We contacted Griffins, Oreos, Ernest Adams, and Cookie Time to ask about the sugar that goes into their biscuits. None of those that replied were using either Australian sugar or certified slave-free sugar. However, we did learn that Griffins is now using Rainforest Alliance certified cocoa for all their biscuits except Cameo Cremes (which are made in an overseas factory). They are currently (August 2021) in the process of updating their packaging to reflect this. As cocoa is at higher risk for slavery than sugar, we recommend buying Griffins biscuits for chocolate biscuits and Arnotts for everything else.
Coca-Cola in New Zealand is manufactured by Coca-Cola Europacific Partners. They produce a very wide range of beverages, including Barista Bros, Live+ energy drinks, Keri juice, Baker Halls cordial, Powerade and Deep Spring alongside the soft drinks more readily associated with the company (Coke, Schweppes, Fanta, L&P etc.). Not all these products include sugar, but we have learned from correspondence (August 2021) that all the sugar they use for products sold in New Zealand is BMP Smartcane accredited. This accreditation is only available to Australian producers, so all BMP Smartcane sugar is Australian and therefore slave free. It is primarily an environmental accreditation (which is why Coca-Cola chose it), but it does also have some worker health and safety requirements. Note that we do not know if Coca-Cola products in other countries use slave free sugar or not.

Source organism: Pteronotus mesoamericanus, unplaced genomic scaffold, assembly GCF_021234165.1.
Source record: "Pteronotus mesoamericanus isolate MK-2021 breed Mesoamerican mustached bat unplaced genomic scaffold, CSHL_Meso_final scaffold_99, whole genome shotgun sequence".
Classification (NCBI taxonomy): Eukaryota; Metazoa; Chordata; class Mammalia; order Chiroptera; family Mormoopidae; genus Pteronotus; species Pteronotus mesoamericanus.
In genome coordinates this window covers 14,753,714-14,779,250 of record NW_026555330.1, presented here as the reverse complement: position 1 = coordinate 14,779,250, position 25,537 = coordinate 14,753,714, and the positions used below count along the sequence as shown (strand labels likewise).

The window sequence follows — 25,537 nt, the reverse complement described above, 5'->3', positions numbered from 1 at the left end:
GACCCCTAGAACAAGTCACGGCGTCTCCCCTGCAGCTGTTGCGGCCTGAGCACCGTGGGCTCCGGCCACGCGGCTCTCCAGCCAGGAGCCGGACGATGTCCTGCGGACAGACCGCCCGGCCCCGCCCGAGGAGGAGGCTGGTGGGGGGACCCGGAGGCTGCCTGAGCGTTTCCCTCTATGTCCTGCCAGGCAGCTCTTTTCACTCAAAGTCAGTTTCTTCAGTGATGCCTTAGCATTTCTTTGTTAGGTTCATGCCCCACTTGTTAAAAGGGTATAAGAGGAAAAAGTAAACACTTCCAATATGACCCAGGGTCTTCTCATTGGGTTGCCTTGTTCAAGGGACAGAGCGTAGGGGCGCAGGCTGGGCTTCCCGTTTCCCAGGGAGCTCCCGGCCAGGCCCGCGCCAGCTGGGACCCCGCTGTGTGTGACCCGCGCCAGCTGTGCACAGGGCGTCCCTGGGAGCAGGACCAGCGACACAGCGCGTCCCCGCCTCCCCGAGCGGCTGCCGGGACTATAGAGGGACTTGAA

Coca-Cola also has responsible sourcing guidelines for all businesses that supply them with ingredients. These require suppliers not to use either forced or child labour, but we don’t have any information on how well these are adhered to for other ingredients. In particular, a handful of Coca-Cola beverages (such as Nutriboost) use cocoa, which is is at much higher risk of slave labour in its supply chain than sugar is. We don’t know if the cocoa in these drinks are slave free and we recommend not buying them. We also don’t know if their tea and coffee ranges are slave free.
Other soft drink brands
Just Kai also recommends two other soft drink brands:
- Karma drinks use Fairtrade certified sugar across their product range. The majority of their drinks are Fairtrade certified, the company is also B-corp certified, and a portion of their profits from sales of their Karma Kola goes back to the community that grows their cola nuts. They sell a range of sodas and juices, all in single-serve bottles or cans.
- Bundaberg soft drinks (including their signature ginger beer) are made with Australian sugar, so the sugar is slave-free. We haven’t looked into their other ingredients as they are at lower risk for slave labour, but we do know that their ginger is also Australian produced and hence slave free. Note that Bundaberg rum appears to be produced by a different company.
We have asked Pepsi whether their sugar is slave-free but didn’t receive a reply. The Modern Slavery Act statement on the website of their parent company was unclear on this matter. We know that they use some Bonsucro-certified sugar internationally, but don’t know if that is the case in Aotearoa.